Untethered Territory: How to Shoot Films Like Quentin Tarantino
Take a look at what makes Tarantino’s films so distinctive and the elements he combines to form his directorial style.
If you ask today’s film students which filmmakers they most admire, Quentin Tarantino will likely be near the top of the list. With ten films spread over eighteen years, his unique blend of dialogue-heavy, violent storytelling still manages to surprise, inspire, and delight, no matter the genre. Really, at this point, Tarantino’s very approach to filmmaking is arguably a genre unto itself. Let’s take a look at how does it.
Homage, References, Tributes, and Stylization
The majority of Tarantino’s influences are other films and filmmakers — though not of the variety most average moviegoers are familiar with. He’s sometimes labeled a “connoisseur of crap” by his detractors, but even naysayers are forced to recognize his encyclopedic knowledge of film history. He’s exceedingly passionate about the movies he watched in cinemas while growing up in the ’70s — especially blaxploitation and martial arts films.
In stark contrast to a lot of his imitators, Tarantino doesn’t simply copy the films he loves, he remixes them. He crafts mashups that pull tropes and traditions from different genres and influences even within a single scene. His Kill Bill films, for instance, combine kung fu and samurai movie DNA with John Ford’s westerns and a dash of anime style to create a truly unique action tour de force.
It’s worth noting that the television pilot Mia Wallace describes to Vincent Vega in Pulp Fiction — about a team of female assassins, each with a different gimmick — is the plot of Kill Bill. This is a perfect example of a story inside a story that connects to another story — and a perfect transition into a look at Tarantino’s love for going meta.
With his postmodern narratives, Tarantino gets away with a lot story-wise. He plays with non-linear storylines that jump back and forth in time and, as mentioned, frequently places stories inside stories — even if those stories are from different films.
Tarantino takes us inside undercover cop Freddy’s (Tim Roth) imaginary story about the time he — as his fake criminal alias Mr. Orange — stumbled upon four L.A. County sheriffs (and an agitated German Shepherd) hanging out in a public restroom.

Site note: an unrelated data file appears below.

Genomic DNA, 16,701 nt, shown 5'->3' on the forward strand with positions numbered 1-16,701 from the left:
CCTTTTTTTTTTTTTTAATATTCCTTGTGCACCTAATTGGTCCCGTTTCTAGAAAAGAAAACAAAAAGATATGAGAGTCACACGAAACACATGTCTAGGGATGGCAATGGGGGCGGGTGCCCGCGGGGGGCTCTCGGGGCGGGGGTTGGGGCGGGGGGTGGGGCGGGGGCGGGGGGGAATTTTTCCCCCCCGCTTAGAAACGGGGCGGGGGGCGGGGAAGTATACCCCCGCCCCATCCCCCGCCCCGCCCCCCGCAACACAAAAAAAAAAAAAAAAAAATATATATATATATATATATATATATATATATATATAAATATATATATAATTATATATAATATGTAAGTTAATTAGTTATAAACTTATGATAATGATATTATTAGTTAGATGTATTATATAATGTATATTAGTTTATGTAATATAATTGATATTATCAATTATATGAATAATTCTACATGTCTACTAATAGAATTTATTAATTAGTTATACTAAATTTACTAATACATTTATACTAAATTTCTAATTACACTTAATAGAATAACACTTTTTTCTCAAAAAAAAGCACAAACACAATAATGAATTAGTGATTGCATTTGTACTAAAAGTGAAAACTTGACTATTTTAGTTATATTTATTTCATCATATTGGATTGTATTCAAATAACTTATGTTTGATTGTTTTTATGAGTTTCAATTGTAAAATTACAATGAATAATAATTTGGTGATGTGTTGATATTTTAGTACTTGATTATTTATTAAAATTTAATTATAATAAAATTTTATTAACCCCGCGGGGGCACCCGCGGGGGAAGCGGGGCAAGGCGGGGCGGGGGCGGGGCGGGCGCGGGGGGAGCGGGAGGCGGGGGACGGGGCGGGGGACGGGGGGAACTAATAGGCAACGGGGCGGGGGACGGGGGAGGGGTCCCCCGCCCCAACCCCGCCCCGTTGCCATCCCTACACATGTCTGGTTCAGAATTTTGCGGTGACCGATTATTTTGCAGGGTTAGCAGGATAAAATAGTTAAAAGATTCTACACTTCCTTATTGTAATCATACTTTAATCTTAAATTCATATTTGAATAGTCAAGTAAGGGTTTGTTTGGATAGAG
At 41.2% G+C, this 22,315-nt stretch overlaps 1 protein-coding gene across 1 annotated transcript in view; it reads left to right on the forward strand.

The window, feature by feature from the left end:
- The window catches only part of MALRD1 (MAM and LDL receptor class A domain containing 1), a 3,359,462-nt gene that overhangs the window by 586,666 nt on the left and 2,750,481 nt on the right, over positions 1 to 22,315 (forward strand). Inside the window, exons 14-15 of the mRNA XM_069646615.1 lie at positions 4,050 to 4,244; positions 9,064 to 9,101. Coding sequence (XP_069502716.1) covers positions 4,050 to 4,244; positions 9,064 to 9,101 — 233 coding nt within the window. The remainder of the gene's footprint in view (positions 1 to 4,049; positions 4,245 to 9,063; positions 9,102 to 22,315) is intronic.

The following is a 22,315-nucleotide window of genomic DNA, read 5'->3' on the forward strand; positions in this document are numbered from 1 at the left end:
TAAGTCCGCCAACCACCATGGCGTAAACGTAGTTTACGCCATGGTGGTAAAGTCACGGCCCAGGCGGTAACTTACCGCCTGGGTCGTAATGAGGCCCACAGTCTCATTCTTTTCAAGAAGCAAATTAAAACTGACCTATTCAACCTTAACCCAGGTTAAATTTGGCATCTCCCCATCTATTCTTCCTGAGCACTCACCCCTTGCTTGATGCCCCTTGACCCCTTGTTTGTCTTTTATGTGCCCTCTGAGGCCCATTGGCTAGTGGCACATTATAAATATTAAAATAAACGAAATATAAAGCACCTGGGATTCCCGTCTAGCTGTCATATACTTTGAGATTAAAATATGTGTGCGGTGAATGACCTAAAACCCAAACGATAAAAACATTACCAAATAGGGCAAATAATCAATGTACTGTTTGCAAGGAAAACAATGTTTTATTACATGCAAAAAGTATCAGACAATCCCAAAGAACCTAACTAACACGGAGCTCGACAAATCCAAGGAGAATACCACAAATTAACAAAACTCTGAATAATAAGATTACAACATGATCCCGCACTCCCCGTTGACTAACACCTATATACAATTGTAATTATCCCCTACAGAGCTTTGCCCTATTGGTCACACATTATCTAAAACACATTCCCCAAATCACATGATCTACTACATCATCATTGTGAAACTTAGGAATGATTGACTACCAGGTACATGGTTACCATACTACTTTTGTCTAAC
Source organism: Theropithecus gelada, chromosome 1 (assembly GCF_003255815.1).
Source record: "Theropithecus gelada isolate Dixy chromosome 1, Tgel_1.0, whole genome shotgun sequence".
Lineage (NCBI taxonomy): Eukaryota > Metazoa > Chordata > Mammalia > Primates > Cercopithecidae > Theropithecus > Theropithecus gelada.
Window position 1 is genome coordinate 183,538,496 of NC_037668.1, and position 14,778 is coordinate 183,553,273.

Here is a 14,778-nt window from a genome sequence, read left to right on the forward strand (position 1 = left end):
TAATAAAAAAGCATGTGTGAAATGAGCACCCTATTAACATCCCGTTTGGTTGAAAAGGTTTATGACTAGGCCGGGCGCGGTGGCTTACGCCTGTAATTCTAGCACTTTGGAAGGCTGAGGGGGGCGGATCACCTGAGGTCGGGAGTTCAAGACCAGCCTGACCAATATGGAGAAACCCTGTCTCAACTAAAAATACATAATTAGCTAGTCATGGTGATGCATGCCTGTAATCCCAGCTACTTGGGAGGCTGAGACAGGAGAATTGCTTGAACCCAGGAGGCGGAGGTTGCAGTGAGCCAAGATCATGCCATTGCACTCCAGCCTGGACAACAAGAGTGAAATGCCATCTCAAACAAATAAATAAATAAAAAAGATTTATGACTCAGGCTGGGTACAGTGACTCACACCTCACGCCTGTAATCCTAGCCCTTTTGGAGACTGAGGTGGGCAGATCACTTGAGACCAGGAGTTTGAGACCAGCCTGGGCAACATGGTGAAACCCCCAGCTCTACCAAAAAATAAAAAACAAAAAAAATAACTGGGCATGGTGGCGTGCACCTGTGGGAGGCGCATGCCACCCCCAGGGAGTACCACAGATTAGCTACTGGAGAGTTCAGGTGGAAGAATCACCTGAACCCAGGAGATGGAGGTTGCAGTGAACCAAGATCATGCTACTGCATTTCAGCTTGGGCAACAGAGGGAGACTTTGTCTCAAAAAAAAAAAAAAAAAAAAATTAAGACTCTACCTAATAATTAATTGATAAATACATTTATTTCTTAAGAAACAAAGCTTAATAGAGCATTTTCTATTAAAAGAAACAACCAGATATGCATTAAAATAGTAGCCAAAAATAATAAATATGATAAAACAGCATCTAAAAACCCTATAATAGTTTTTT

Again, Freddy’s story is completely made up in service of his false identity — but the tension Tarantino layers on is real.
Freddy, as Mr. Orange, tells the story to members of the criminal crew he’s infiltrated. We cut to the men’s room encounter and experience it alongside Mr. Orange even as Freddy acts as our guide. Then, Tarantino’s lens takes over, supporting Freddy’s lie by revealing the details of Mr. Orange’s moment.
As the criminals listen in the real world, Freddy ups the tension by having one the sheriffs in his made-up story tell the other officers an increasingly intense story of his own. Mr Orange handles the risky restroom situation with cool aplomb.
The whole time, the German Shepherd never takes its eyes off of Roth. Tarantino exposes Freddy in this imaginary animal’s accusatory gaze — he’s not who he’s trying to appear to be. He’s not the everyday citizen he’s pretending to be in front of the cops that don’t exist, and he’s not the criminal he’s pretending to be in front of his dangerous cohorts that do.
By the time the scene ends, we’ve navigated at least four levels of layered narrative. Not once does it feel like an exercise, and it all unfolds in under three minutes. It’s a beautifully constructed scene.
In his recent films, Tarantino has engaged in revisionist histories, where the heroes do something that the audience knows isn’t true — like kill Hitler or avert the Manson massacre. He loves to draw attention to the fact that we’re here for the fun of it, and that a film well-told is its own reality.
Dialogue for the Sake of It
For most filmmakers, dialogue is something used to convey information to the audience and for the characters to achieve their goals. Tarantino uses dialogue as an end in itself. Characters talk for the sake of talking, going on long diatribes about the state of the world and their place in it.
Long, witty speeches are a signature of Tarantino films; he’s as likely to use dialogue for character development as he is to use it for telling jokes — and, you guessed it — other stories.
Tarantino loves violence and uses it a lot in his films. It’s rarely a realistic depiction of killing and torture; far more often his approach to violence is over the top, complete with exploding heads and severed limbs.
The director often uses violence in such a way that it’s unnatural to the point of being comical, like in the The Hateful Eight gunfights where every bullet has the effect of a hand grenade, splattering the room in blood like the super-violent samurai films of Kenji Misumi.
Love of Cinema
If there’s a constant thread throughout Tarantino’s films, it’s the thrill of visceral, untethered stories that pull from a million different places while remaining original and maintaining a singular point of view. Achieving that definitive point of view is the mark of a master, and it’s an accomplishment that allows Tarantino the kind of creative freedom and confidence that very few filmmakers enjoy.
Take a closer look at the techniques and trademarks of some of the best filmmakers in the business:
- Short Film, Big Ideas: Combining 2D and 3D to Visualize a Complex Issue
- Industry Insights: Shoot Like the Coen Brothers
- Up the Ante in Action Sequels Through Character Development
- How Cinematographer Hoyte van Hoytema Pulls Off a Shallow Depth of Field
Cover image via The Weinstein Company.